Fig. 3
figure 3

APP/PSEN1-Tg mice show olfaction disruptions at 6 months old. Graphs show the time (centiseconds, cs) that APP/PSEN1-Tg and non-transgenic animals spent investigating a cotton swab through consecutive 1-min presentations (mean ± SEM) of distilled water (presentations 1–6 and 8–12) and limonene (presentation 7) at 3 (a) and 6 months (c). The exploration time during the first presentation of the cotton swab with water [1] was compared with that of the first presentation of limonene [7] in each group (Wilcoxon test, **p < 0.01 comparison of APP/PSEN1-Tg water vs limonene presentations; ++p < 0.01 comparison of non-transgenic water vs limonene presentations; Kruskal–Wallis test $p < 0.05 comparison of APP/PSEN1-Tg vs Non-Transgenic). Grey (non-transgenic) and yellow (APP/PSEN1-Tg) bars represent the total investigation time at 3 (b) (n = 12 per group) and 6 (d) months old (non-transgenic n = 11, APP/PSEN1-Tg n = 12) (Student’s t-test *p < 0.05). Data are presented as mean ± SEM

DE analysis in the PFC, striatum, hippocampus and amygdala from mice at 3 and 6 months old

We performed gene expression analysis in regions of the brain known to be loci for these functions. We compared the transcriptome signature of APP/PSEN1-Tg and control mice at 3 and 6 months old, to determine the significant differentially expressed (DE) genes with a cut-off |logFC | < 0.585, adjusted p < 0.05, deregulated in the brain areas of interest (Fig. 4; Supplementary Tables 2, 3, 4 and 5).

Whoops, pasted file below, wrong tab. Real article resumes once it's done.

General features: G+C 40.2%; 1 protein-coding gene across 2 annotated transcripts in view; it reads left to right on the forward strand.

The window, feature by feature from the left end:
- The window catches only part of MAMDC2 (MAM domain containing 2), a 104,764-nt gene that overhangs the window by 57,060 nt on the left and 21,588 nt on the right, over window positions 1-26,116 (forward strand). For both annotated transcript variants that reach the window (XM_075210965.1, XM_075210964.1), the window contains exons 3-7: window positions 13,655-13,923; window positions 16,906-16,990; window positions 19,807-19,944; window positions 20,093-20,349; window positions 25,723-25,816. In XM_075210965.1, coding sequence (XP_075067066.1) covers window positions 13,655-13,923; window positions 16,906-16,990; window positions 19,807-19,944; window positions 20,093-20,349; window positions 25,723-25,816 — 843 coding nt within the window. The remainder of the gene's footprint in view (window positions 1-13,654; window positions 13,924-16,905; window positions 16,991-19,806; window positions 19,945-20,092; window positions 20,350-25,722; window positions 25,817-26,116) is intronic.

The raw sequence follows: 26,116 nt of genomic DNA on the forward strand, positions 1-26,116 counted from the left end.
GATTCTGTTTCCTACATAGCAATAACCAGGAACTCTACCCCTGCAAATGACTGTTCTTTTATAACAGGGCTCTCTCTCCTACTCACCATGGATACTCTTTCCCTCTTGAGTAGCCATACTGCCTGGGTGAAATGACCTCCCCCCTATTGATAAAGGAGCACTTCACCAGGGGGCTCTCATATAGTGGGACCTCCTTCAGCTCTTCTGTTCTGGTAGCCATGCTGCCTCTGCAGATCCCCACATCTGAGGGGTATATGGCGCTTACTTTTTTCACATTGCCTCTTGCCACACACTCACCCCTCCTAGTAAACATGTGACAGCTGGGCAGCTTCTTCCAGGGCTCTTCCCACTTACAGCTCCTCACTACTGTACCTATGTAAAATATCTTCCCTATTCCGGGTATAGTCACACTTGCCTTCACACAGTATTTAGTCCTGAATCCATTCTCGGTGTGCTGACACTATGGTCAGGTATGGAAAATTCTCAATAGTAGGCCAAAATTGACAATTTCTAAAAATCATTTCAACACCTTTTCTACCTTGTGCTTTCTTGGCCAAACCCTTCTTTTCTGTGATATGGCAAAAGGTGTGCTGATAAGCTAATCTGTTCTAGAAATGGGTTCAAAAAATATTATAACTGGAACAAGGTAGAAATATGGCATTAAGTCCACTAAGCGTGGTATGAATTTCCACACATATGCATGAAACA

Fig. 4
figure 4

Differentially expressed genes in the PFC, striatum, hippocampus and amygdala from APP/PSEN1-Tg mice at 3 and 6 months old. Heatmaps representing the degree of change for the differentially expressed genes at 3 (a, c, e, g) and 6 (b, d, f, h) months between control and APP/PSEN1-Tg (5–6 independent brain samples per area). g The heatmap from the amygdala at 3 months old is a reduced representation from > 100 up- and downregulated genes (p < 0.05;|logFC| > 0.59). Legend (bottom) indicates the colour-coded fold-change scale (− 5 < FC < 5) where negative values represent downregulation in blue, and positive upregulation in red

Among the dysregulated genes in PFC of younger APP/PSEN1-Tg mice, we found 5 corresponding to the so-called canonical clock genes: Ciart, Dbp, Bhleh41 and Nr1d1 were downregulated, and Nfil3 was upregulated, together with other genes, such as App, Prpn, Inhba and Fosl2 (Fig. 4a; Supplementary Table 2). At 6-month-old mice, Dbp and Nr1d1 remained downregulated in this area, whereas App and Prnp were also upregulated together with Itgax and Maml3 (Fig. 4b; Supplementary Table 2).